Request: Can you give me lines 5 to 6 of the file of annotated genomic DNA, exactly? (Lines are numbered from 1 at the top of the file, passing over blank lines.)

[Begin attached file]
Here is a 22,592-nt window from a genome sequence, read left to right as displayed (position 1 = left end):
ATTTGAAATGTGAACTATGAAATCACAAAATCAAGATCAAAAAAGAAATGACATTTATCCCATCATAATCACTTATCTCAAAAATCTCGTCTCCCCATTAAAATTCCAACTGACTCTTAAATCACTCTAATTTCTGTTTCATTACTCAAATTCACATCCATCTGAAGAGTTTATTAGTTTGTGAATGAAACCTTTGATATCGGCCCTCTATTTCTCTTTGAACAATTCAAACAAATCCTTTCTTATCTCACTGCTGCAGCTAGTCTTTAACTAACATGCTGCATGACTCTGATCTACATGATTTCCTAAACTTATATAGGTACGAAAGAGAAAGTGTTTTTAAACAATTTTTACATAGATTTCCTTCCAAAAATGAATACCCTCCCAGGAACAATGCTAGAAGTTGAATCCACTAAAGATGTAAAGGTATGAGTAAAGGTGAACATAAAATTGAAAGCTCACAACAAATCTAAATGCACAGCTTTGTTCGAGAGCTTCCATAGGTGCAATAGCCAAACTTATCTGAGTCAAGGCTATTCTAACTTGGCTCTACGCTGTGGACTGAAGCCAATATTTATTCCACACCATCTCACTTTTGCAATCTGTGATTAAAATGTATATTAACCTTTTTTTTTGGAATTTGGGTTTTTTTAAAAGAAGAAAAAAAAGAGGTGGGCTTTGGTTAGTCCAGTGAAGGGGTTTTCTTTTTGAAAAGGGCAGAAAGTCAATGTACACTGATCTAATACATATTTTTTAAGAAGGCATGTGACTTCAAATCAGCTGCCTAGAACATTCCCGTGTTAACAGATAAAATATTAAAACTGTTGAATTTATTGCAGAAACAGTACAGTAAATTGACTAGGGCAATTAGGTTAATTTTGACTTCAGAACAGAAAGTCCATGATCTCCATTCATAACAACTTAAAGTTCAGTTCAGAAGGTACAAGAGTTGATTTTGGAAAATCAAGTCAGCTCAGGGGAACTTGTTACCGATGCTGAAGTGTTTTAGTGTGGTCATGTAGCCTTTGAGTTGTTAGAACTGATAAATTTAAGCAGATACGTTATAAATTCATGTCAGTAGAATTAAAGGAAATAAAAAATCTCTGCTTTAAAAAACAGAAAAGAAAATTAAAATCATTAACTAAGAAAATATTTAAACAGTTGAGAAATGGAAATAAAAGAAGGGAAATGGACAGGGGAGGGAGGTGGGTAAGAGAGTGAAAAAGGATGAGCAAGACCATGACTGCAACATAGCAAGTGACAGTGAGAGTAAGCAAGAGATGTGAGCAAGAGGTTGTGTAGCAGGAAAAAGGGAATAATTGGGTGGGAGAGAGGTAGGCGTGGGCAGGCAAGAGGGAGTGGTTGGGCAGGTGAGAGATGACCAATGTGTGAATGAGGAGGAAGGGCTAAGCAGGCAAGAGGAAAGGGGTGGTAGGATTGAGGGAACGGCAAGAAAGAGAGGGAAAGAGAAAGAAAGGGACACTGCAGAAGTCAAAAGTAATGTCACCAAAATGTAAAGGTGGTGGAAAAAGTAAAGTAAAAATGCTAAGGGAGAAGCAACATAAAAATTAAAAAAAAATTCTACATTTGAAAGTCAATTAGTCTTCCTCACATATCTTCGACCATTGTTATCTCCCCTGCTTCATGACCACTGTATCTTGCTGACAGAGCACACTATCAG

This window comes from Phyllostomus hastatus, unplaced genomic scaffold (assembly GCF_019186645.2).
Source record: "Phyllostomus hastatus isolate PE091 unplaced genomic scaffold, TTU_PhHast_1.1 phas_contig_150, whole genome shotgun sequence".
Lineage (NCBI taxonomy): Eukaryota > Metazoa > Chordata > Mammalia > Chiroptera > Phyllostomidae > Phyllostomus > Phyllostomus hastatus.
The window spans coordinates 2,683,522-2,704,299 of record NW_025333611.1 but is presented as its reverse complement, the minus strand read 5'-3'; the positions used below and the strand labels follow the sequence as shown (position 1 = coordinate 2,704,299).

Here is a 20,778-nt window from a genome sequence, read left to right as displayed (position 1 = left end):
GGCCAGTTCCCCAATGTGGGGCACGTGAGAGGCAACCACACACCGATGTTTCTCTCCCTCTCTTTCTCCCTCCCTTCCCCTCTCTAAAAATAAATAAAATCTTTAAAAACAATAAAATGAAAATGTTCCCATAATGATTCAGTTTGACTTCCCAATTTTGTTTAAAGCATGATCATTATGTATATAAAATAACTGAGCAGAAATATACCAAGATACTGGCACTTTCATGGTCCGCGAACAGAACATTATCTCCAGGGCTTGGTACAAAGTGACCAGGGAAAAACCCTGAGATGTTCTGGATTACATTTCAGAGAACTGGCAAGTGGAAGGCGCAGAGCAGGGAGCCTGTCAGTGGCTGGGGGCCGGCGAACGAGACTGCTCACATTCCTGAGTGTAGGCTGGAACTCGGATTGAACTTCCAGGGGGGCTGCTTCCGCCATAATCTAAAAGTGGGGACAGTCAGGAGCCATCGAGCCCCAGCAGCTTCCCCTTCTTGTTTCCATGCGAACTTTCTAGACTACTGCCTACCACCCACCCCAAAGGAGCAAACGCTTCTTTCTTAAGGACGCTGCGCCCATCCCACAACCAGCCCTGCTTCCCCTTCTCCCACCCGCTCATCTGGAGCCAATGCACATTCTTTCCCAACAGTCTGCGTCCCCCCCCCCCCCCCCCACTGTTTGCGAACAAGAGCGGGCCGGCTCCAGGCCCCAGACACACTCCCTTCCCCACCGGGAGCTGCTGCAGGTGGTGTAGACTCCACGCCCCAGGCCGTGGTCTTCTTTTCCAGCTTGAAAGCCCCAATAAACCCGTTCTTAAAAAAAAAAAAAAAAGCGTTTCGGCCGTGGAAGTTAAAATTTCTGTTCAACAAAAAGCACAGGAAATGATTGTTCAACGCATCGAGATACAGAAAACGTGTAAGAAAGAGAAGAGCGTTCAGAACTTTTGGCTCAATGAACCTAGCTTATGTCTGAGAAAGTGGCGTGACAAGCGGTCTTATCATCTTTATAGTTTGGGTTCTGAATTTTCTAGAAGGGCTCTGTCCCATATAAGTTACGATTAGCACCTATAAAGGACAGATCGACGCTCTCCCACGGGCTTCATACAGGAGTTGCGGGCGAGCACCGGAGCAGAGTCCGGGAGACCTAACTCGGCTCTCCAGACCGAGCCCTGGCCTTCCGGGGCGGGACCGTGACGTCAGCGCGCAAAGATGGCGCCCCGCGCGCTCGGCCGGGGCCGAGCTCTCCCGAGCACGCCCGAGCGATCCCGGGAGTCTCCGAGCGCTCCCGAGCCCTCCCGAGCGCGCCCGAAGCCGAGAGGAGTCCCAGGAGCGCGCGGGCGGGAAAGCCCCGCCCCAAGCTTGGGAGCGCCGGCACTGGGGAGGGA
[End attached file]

Lineage (NCBI taxonomy): Eukaryota > Metazoa > Chordata > Mammalia > Chiroptera > Phyllostomidae > Phyllostomus > Phyllostomus hastatus.
The window spans coordinates 2,683,522-2,704,299 of record NW_025333611.1 but is presented as its reverse complement, the minus strand read 5'-3'; the positions used below and the strand labels follow the sequence as shown (position 1 = coordinate 2,704,299).